WYOMING – University of Wyoming and state elected officials will break ground Friday, Nov. 16, for a new facility that will enable world-class research and education in pillars of Wyoming’s present and future economy.
The ceremony to launch construction of the Science Initiative facility is set for 1pm at the site of the project, at the corner of Ninth and Lewis streets on the UW campus.
Among those scheduled to speak, and turn ceremonial shovelfuls of dirt, are Gov. Matt Mead, UW President Laurie Nichols and UW Board of Trustees President Dave True.
The public is invited to the groundbreaking ceremony. Other scheduled speakers include state Senate President Eli Bebout, House Speaker Steve Harshman, former Gov. Dave Freudenthal and UW Vice President for Research and Economic Development Ed Synakowski.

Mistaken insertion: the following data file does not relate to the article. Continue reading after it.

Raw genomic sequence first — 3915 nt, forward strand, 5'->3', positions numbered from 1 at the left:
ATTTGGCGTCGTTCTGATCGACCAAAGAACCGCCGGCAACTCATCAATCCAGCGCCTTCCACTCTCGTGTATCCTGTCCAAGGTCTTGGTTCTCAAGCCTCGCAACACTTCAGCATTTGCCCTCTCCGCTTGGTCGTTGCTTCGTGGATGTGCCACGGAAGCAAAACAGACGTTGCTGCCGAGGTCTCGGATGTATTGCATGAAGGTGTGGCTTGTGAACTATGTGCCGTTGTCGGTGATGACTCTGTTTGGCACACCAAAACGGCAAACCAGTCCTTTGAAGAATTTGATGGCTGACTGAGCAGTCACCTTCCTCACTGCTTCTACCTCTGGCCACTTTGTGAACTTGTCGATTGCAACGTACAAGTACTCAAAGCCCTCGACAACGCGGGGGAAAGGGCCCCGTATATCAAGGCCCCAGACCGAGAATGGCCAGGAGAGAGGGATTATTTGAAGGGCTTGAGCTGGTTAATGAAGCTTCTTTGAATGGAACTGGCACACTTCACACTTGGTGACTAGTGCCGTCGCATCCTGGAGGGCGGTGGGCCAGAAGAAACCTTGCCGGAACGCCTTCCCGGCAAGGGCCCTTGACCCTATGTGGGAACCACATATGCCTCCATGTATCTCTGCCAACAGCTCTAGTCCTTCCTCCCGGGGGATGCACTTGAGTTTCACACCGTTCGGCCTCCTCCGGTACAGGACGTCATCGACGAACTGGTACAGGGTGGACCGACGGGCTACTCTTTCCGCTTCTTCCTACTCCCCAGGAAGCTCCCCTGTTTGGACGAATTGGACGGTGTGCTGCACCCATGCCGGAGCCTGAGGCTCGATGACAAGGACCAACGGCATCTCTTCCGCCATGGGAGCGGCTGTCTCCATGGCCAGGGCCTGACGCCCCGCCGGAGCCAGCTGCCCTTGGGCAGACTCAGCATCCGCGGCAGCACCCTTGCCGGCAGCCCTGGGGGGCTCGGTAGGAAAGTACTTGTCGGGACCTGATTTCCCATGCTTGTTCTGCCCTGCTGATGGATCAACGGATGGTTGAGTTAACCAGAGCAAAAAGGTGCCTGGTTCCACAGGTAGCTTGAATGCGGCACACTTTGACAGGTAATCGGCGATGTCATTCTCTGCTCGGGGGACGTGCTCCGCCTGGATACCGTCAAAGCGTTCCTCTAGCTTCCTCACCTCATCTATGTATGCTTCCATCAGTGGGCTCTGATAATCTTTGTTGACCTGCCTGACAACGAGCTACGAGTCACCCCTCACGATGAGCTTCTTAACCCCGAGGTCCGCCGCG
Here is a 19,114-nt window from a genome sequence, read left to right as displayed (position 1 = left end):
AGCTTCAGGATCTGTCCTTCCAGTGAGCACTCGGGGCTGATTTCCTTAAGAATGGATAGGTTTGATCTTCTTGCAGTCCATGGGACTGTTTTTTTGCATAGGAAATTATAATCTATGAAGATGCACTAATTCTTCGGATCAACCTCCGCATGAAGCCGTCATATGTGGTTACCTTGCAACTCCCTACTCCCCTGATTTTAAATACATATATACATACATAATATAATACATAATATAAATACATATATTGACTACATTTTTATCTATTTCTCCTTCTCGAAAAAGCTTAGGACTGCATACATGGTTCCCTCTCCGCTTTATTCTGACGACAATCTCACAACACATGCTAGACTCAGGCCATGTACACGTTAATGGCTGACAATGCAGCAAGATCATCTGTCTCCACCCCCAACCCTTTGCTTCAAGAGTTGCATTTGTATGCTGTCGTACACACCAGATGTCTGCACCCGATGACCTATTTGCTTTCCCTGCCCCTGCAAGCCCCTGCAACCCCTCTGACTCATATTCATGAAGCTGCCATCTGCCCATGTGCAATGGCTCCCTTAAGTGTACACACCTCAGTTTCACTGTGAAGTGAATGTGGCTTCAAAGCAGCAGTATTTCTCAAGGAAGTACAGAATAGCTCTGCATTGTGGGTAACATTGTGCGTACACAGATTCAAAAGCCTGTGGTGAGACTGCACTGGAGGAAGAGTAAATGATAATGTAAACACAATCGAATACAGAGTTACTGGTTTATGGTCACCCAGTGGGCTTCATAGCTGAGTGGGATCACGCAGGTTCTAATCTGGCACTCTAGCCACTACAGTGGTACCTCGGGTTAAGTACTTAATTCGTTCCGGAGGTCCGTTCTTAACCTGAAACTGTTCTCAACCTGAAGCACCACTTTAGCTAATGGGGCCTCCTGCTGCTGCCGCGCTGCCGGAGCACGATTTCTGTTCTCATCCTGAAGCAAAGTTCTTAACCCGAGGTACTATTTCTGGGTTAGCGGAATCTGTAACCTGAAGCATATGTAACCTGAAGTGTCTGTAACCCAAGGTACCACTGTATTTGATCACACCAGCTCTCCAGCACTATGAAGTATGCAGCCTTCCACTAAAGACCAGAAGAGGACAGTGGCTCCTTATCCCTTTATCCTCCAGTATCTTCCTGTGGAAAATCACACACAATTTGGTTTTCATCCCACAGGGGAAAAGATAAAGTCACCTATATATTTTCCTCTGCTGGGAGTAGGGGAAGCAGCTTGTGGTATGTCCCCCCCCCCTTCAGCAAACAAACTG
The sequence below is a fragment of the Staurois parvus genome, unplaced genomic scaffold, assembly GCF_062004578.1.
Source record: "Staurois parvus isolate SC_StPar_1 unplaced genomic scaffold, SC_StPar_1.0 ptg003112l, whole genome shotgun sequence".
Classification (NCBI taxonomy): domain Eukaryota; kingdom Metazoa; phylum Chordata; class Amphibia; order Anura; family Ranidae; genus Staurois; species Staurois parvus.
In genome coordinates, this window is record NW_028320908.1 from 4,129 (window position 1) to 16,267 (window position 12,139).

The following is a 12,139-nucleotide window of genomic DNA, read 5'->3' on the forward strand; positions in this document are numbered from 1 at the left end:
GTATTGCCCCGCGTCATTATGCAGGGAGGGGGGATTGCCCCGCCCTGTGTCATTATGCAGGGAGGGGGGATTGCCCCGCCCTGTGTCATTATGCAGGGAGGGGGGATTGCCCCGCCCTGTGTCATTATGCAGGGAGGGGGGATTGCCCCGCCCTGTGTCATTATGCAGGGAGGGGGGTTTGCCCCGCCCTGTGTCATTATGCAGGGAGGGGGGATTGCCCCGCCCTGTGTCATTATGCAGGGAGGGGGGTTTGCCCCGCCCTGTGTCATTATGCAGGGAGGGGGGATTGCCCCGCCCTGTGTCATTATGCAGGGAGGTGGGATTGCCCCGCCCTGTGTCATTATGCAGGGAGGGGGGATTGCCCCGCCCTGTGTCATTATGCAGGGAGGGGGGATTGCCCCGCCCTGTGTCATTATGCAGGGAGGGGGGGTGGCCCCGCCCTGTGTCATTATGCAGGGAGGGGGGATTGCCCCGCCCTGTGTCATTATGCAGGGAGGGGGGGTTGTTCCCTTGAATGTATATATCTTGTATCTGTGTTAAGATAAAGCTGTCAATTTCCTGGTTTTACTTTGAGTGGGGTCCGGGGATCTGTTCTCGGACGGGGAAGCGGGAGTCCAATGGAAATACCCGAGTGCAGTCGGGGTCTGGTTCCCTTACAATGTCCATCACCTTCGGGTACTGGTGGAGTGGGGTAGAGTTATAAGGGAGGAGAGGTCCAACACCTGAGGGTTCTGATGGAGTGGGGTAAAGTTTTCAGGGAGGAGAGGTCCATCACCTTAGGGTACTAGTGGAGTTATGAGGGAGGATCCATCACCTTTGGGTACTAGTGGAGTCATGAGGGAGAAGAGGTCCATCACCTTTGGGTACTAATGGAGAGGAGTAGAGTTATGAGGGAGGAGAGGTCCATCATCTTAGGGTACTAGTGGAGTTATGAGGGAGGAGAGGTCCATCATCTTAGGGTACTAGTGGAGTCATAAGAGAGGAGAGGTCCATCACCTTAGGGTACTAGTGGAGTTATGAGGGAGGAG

Freudenthal was a co-chair of the Wyoming Governor’s Top-Tier Science Programs and Facilities Task Force, which developed the Science Initiative plan along with a team of UW science faculty members. The other co-chair—Carol Brewer, a UW alumnus now on the faculty of the University of Montana’s Division of Biological Sciences—will participate in the groundbreaking ceremony.
The Science Initiative facility will contain a 200-seat active-learning classroom, along with state-of-the-art research and laboratory space to support scientific imaging, biological and greenhouse research. The initiative emphasizes collaboration among multiple disciplines by assembling researchers into a single complex with shared instrumentation, technical support and collaboration spaces.
The $100 million project is scheduled for completion in early 2021.
Through life and data sciences research that impacts areas including mineral extraction, agriculture, tourism, resource management and high technology, the Science Initiative will have direct economic impact through efficient translation of ideas to the marketplace. Combined with the Tier-1 Engineering Initiative, the Science Initiative’s multidisciplinary research will propel UW into national prominence as a center for economically driven, research-based education in science, engineering, technology and mathematics.